The simulator is in response to consent decree reform efforts and is designed to help officers better respond to situations where things aren't so cut and dry.
Over 700 active duty officers have already tested on the force options simulator with realistic weapons and unpredictable situations.
"The person who is running the simulator can change the outcome of the scenario," explained Chicago Police Department Deputy Chief Daniel Godsel.
WATCH: Political analyst Laura Washington speaks on botched CPD raid fallout
Godsel called the simulator revolutionary, not just for the variety of potential outcomes, but for a new emphasis on what is going through an officer's mind.
"In these kind of very high stress situations, people tend to fall back on automatic thinking and start making assumptions and mental shortcuts," said Oeindrila Dube with the University of Chicago Crime Lab.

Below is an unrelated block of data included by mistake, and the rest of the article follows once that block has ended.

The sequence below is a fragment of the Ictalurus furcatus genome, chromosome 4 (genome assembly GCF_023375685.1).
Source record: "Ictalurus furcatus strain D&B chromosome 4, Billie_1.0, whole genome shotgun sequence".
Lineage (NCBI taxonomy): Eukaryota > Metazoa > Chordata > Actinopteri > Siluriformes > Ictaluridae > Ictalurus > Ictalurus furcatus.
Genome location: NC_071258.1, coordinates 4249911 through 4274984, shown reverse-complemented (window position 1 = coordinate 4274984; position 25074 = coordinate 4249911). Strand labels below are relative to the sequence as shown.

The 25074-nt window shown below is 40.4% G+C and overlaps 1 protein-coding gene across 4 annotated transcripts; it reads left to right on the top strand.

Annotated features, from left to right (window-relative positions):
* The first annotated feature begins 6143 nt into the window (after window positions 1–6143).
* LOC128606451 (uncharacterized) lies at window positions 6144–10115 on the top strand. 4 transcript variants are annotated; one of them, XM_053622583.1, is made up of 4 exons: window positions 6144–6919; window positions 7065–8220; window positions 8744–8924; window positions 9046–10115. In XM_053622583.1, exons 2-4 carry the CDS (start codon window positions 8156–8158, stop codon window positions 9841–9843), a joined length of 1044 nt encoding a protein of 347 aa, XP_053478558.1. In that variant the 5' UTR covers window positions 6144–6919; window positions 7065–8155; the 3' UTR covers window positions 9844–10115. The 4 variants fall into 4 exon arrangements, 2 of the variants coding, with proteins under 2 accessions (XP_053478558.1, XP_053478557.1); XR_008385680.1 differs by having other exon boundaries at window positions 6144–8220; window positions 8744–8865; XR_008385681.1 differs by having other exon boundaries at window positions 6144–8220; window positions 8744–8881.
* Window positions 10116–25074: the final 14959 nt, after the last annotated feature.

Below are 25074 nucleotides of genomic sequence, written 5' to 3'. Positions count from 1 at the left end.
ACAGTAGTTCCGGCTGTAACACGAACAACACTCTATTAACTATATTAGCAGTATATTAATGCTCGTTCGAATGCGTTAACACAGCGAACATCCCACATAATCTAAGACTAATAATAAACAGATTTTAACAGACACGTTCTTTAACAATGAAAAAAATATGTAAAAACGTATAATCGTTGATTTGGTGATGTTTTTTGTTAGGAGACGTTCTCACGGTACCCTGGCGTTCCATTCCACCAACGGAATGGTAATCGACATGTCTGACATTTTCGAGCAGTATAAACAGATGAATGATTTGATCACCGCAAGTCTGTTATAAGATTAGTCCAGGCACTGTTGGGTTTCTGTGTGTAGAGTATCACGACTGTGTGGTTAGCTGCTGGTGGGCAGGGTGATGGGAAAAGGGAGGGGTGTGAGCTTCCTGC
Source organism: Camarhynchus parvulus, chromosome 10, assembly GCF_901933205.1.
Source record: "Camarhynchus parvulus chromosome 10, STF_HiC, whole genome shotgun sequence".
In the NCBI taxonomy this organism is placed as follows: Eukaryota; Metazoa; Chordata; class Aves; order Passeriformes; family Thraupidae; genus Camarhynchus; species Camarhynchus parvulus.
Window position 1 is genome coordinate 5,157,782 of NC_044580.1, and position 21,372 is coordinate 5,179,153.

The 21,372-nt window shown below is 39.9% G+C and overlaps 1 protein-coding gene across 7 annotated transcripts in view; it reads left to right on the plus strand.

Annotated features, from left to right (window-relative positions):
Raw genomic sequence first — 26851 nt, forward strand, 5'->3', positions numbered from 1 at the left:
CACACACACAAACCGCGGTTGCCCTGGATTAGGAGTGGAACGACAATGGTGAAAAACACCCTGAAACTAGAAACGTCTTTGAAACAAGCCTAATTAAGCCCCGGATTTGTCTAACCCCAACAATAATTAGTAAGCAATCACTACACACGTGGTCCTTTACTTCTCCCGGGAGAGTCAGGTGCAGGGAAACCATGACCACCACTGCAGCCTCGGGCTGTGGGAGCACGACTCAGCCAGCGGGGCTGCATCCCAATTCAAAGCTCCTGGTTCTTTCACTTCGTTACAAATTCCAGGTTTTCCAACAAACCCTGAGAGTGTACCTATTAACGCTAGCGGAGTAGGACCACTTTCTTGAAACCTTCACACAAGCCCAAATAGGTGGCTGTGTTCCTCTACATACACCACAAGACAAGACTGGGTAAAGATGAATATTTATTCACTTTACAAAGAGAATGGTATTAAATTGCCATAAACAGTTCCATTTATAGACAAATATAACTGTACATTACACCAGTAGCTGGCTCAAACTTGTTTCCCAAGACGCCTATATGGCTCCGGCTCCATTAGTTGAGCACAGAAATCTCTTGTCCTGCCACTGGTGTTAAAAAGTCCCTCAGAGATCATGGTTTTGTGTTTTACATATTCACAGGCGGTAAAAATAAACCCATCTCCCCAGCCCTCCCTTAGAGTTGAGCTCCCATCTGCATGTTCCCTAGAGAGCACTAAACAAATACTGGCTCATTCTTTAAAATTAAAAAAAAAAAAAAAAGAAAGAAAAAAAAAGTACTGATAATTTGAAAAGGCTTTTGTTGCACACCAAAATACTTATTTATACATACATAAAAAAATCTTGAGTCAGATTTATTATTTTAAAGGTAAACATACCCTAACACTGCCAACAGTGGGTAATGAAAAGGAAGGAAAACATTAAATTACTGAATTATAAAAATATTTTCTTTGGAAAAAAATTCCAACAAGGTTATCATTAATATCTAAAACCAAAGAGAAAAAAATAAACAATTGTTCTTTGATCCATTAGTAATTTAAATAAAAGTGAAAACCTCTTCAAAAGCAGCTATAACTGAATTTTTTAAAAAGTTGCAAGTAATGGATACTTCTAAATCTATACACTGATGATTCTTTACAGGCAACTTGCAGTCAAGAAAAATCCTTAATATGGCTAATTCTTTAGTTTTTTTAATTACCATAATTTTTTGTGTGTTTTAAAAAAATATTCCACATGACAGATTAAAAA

The Crime Lab helped craft a new curriculum to better prepare officers for encounters funding breathing techniques and discussions.
"You don't wanna 'catastrophize' the situation thinking that this is going to be the worst outcome," said Officer Trak Silapaduriyang.
CPD focused this training on what it said are the most common scenarios.
The simulation does not include a search warrant execution gone wrong, like the incident inviting Anjanette Young.
RELATED: Woman whose home Chicago police wrongfully raided says she feared for her life, relates to Breonna Taylor
"We consistently review our curriculum and update, modify as needed," Godsel said.
"Training does matter but culture, I would argue, matters more," said Young's attorney, Keenan Saulter.
CPD has already added situations similar to this spring's civil unrest.
Godsel said the department is also reviewing how it can better emphasize basic decency.
"What we're striving for is significant and durable reform," he said.